Audiologists see a variety of hearing losses, mild sloping to severe, flat, and precipitous. We do not question to recommend amplification for a patient with a moderate hearing loss or a high-frequency, mild-to-severe hearing loss. But what about a mild, high-frequency hearing loss? What determines whether a patient chooses a hearing aid?
We recently had the opportunity to visit with Shelly Chadha, MBBS, MS, PhD, medical officer, WHO Program for Prevention of Deafness and Hearing Loss. Dr. Chadha is a native of India. She was trained as an otolaryngologist at the University of Delhi, India, and subsequently undertook doctoral studies in public health at the same university.
The past 18 months have been nothing if not interesting for our profession. Between PCAST, the FDA, and the National Academy of Sciences, there have been multiple recommendations and suggestions regarding improving the access to, and affordability of, hearing care. More recently, the FTC announced that they too would be reviewing the delivery of hearing care, from their perspective as a consumer protection agency. And a bill has just been introduced in Congress that directs the FDA to develop rules for an over-the-counter hearing device.
My dad suffered a stroke when I was in high school and part of his return to normalcy was working with a speech pathologist. I was fascinated by the process, and it led me to declare it as my major when I attended the University of Florida (UF) as an undergraduate. I was the first in my family to attend and graduate from college.
In his website editorial titled “The Impending Spondee Crisis: Audiology in the Age of the Millennial,” published at www.audiology.org (June 14, 2016), author Frank Bialostozky is thinking in the right direction about the impending spondee crisis but his thinking doesn’t go far enough.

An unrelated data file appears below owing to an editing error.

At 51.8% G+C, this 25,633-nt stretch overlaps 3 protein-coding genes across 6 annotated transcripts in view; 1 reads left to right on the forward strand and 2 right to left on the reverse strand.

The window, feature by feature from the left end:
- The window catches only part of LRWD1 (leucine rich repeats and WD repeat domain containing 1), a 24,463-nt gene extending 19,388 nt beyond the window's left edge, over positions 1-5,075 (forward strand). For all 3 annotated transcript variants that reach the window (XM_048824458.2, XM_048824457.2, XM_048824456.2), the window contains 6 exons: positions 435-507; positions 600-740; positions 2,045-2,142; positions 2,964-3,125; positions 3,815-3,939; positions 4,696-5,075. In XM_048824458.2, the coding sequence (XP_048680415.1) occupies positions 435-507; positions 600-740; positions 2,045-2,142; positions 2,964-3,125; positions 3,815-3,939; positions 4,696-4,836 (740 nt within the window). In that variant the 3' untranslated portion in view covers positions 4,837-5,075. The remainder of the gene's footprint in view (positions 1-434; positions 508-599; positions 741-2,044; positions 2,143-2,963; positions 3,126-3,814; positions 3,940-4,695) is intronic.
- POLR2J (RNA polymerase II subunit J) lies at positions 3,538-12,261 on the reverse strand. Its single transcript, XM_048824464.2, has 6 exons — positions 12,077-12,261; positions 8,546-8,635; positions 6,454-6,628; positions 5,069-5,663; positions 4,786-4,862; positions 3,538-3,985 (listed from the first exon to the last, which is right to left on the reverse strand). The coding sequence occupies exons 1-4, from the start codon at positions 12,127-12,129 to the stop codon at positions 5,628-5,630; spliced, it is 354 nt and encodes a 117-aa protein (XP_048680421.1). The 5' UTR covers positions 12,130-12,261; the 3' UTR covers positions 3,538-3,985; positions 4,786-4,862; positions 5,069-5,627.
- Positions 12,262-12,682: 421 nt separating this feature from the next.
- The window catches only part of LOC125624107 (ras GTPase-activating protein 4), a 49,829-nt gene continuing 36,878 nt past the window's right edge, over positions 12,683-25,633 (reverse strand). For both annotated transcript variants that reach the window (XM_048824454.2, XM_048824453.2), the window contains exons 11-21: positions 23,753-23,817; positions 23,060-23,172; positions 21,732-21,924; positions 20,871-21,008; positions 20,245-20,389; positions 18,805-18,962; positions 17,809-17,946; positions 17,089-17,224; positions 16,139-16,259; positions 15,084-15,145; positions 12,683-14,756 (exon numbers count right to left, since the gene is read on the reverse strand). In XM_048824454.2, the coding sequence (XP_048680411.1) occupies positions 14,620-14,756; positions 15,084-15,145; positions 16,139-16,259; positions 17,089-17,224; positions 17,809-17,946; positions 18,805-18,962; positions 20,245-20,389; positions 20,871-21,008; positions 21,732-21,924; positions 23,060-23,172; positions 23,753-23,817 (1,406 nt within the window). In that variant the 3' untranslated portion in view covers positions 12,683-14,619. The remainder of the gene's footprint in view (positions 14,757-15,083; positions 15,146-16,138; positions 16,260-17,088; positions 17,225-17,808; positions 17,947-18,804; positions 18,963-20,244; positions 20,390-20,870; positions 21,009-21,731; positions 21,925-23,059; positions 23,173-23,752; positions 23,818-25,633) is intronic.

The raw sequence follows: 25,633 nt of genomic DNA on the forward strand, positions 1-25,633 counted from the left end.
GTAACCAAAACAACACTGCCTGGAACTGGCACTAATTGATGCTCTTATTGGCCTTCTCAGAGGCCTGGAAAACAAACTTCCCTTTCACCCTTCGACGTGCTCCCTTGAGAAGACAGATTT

The primary objective of local, state, and federal response to COVID-19 is to minimize mortality and mitigate explosive demand for acute health-care services related to COVID-19 complications, especially those that require care in intensive care units.
Governmental responses have varied from statewide stay-at-home orders to more incremental approaches targeting restrictions in specific industries and locations. Certainly, many of these restrictions are warranted and necessary to achieve the desired public health outcomes.
There are no dietary supplements that will cure or prevent disease. With the 2019 coronavirus COVID-19 pandemic, it’s especially important to understand that no supplement, diet, or other lifestyle modification other than physical distancing, also known as social distancing, and proper hygiene practices can protect you from COVID-19.
There is no research to support the use of any dietary supplement to protect against COVID-19. No supplement may claim to diagnose, prevent, treat or cure COVID-19. Consumers and retailers should avoid products that suggest they do.1, 2
Ototoxicity of FDA-Approved Drugs Being Re-Purposed for COVID-19 Treatment
According to the National Institutes of Health’s Center National Center for Advancing Translational Sciences, many drugs approved for other uses already have been tested in humans, so detailed information is available on their pharmacology, formulation, and potential toxicity.